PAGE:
Winters are a wonderful time in India. The Himalayas transform into white wonderlands. The dusty summer heat retreats from the northern plains, giving way to a thick blanket of fog that smugly settles down. The southern peninsula and coastal areas are more pleasant, experiencing sub 20-degree Celsius temperatures.
What makes the shift in the season more pronounced is the onset of Indian festivals. India truly celebrates its diversity, soaking in the cheer of festivities across the country – Durga Puja & Dussehra, Diwali, Guru Nanak Jayanti, Christmas et al.
Hampi: For its history and ancient architecture
Up next on my itinerary was the Hazara Rama temple with its intricate carvings of scenes from the epic Ramayana (the only parallel I can think of is the Angkor Wat in Cambodia).
Before the dusk set in, I spent an hour admiring the architecture of the Vijaya Vitthala temple. The silence was only interrupted by the gleeful shrieks of local children, running around the stone chariot.
View from Matanga Hill
Vijaya Vitthala temple
Nathula Pass in Sikkim : For its natural beauty
On the way back to Gangtok, we made a pit stop at Changu Lake. On being offered a yak ride, I was tempted and mounted a yak for a few minutes. It was therapeutic running my fingers through the white furry crop on the yak’s head.
Nathula can be visited as a day trip from Gangtok. Special permits are required for Indian nationals while foreign nationals are only allowed until Changu Lake. Gangtok is also an ideal base to explore Rumtek, the largest monastery in Sikkim.
The Indo – China border at Nathula
Konark & Bhubaneshwar: For its culture and food
The Odia cuisine is fabulous, to say the least. I spent two years as a student in Bhubaneshwar and discovered mouth watering delicacies – Pakhala (fermented rice), Santula (mixed vegetable curry), Dalma (lentil with vegetables), Badi Chura (dried lentil dumpling crumble), Mansa Tarkari (mutton curry) and Chhenapoda (cheese desert). Dalma restaurant at Bhubaneshwar is a good spot to sample the delicacies.
A top choice among the Indian tourist places is the 13th century Sun Temple at Konark. Built by King Narasimhadeva I, the main structure in the compound is a large chariot carved out of stone. The outer walls of this structure are embellished with exquisite carvings (many of them are erotic; erotica was considered spiritual in India before Victorian values set in) and stone wheels that function as sundials.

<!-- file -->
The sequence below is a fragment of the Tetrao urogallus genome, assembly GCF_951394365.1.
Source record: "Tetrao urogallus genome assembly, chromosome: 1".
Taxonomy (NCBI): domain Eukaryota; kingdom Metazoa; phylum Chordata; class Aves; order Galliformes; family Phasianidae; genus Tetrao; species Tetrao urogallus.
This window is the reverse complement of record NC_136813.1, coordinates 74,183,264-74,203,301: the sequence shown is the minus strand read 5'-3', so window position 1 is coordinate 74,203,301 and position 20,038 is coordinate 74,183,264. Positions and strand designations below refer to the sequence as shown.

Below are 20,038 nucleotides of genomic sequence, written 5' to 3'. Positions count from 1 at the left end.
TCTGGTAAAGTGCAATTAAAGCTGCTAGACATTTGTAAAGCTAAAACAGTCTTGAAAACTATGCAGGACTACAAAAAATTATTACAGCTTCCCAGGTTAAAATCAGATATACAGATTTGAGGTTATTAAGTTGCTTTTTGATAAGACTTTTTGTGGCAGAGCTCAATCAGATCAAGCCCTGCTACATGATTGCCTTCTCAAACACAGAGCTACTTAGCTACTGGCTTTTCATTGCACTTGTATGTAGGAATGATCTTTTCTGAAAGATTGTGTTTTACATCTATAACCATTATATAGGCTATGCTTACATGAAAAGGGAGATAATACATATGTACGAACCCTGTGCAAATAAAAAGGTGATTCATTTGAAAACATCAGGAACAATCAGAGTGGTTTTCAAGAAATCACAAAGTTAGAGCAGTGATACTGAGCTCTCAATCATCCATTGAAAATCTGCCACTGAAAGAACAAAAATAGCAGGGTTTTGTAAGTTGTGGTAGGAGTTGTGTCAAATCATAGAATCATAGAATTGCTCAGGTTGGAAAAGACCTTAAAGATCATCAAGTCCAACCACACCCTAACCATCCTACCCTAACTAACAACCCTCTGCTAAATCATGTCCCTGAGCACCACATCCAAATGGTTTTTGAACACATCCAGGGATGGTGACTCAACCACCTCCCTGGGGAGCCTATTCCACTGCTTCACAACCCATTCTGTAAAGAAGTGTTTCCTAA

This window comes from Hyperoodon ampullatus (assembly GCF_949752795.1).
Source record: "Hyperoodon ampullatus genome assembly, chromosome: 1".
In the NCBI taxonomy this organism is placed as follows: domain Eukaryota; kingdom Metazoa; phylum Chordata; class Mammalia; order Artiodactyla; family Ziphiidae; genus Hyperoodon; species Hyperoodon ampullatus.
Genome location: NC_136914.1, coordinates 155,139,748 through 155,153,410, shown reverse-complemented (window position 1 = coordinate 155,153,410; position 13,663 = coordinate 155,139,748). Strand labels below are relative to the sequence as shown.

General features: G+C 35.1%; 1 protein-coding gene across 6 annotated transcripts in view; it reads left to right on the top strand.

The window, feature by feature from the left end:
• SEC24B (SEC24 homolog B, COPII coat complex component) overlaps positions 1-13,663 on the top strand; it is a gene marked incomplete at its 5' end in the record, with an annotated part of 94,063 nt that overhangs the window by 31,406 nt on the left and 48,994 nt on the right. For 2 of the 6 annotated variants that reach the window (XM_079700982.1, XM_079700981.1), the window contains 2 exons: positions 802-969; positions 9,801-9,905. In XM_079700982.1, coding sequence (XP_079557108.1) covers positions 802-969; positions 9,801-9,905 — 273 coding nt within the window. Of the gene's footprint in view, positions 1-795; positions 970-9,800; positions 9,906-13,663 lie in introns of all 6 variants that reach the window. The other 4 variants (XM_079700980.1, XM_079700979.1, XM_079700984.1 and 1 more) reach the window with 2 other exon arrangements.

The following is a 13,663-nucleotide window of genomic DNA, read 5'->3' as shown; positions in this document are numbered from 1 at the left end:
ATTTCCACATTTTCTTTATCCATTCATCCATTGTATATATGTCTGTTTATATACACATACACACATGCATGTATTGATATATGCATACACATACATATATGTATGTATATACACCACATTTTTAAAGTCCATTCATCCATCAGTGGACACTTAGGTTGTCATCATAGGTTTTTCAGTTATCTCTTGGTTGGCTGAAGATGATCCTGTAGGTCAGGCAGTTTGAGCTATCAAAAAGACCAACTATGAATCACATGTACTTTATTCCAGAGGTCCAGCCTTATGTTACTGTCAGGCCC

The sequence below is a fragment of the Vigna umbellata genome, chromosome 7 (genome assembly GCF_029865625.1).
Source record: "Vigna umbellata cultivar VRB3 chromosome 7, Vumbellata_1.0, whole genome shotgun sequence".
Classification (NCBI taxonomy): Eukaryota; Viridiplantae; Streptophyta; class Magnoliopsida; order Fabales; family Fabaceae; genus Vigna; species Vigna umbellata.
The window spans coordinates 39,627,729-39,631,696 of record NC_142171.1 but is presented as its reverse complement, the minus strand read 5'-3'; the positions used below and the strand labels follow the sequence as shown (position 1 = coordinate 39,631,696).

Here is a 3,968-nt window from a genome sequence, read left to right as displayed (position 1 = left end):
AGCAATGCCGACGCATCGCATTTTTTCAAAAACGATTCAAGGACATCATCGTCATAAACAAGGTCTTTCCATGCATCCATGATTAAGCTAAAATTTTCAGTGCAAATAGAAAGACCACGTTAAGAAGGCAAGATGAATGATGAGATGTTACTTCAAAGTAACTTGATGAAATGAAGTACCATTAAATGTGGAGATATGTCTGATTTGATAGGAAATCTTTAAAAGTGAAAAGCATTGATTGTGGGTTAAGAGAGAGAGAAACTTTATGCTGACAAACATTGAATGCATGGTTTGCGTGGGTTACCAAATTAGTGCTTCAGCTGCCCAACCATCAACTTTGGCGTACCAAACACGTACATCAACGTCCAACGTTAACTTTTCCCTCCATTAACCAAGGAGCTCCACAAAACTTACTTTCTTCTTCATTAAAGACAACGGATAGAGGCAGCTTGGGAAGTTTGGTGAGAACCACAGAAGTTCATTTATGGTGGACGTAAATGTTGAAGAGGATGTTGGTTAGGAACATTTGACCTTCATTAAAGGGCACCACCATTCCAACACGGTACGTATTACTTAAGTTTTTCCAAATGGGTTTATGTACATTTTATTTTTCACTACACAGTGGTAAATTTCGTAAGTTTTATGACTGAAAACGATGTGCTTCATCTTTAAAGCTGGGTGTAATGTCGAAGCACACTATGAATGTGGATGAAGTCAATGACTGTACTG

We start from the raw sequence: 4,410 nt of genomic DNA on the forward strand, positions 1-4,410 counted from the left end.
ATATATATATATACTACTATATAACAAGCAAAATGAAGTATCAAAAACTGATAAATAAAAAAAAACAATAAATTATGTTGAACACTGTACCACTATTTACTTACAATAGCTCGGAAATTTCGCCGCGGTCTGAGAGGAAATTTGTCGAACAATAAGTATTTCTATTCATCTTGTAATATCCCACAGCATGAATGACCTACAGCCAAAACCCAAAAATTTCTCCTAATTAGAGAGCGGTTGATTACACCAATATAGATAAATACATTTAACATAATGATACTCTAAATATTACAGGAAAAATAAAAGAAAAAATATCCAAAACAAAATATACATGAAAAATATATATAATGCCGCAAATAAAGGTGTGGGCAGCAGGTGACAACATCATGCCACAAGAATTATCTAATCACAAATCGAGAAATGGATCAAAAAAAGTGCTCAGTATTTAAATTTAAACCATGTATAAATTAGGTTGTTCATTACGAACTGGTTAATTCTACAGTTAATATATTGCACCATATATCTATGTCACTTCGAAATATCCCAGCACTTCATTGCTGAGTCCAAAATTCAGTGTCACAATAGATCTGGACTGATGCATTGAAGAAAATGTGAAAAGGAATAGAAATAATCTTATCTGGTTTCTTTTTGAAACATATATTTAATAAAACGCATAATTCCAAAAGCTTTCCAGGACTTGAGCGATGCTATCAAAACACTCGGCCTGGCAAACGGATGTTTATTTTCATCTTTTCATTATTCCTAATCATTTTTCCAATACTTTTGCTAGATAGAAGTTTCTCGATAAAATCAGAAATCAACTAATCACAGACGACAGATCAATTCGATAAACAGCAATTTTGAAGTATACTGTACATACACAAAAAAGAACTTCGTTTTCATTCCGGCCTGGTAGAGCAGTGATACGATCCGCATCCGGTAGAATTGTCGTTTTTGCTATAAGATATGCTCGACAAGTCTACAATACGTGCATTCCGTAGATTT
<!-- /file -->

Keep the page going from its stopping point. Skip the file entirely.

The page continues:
Sun Temple, Konark
Pushkar : For Insta-worthy travel photography
While the serious business of livestock trade survives, there are enough diversions to keep one entertained – camel cart rides, longest moustache competitions, kids performing acrobatics on a tightrope. It is a heady and well-orchestrated spectacle.
On the last day of the fair which falls on Kartik Purnima – an Indian festival, I decided to visit the Pushkar Lake, a sacred spot. I walked past old houses, temples, kitschy cafes and reached the steps leading to the Lake. It was a sight to behold, the whites of the buildings along the lake offset by the vibrant blobs of locals taking a dip in the holy waters.
Pushkar Camel Fair
Coonoor: For some leisure downtime
After a seven-hour long drive from Bengaluru, we reached Coonoor at dusk. Next morning, I decided to explore the town on foot. Sim’s Park, a botanical garden developed in the late 19th century, contains many unusual species of plants. Walking down the town’s narrow roads, I came across an old church, roadside shrines, undulating tea gardens and quaint houses with stone chimneys – it had all the makings of a peaceful Christmas holiday!
The drive to the Highland tea factory & estate is scenic and offers great views of the Wellington golf course. I found the guided tour on the tea making process pretty interesting!
The Pony craft store at Bicketty (about 10 km away from Coonoor) will appeal to any handicrafts enthusiast. The Culinarium, located next to the store, is a cozy bakery and dining spot with great views of the Ketti valley.
Tea gardens at Upper Coonoor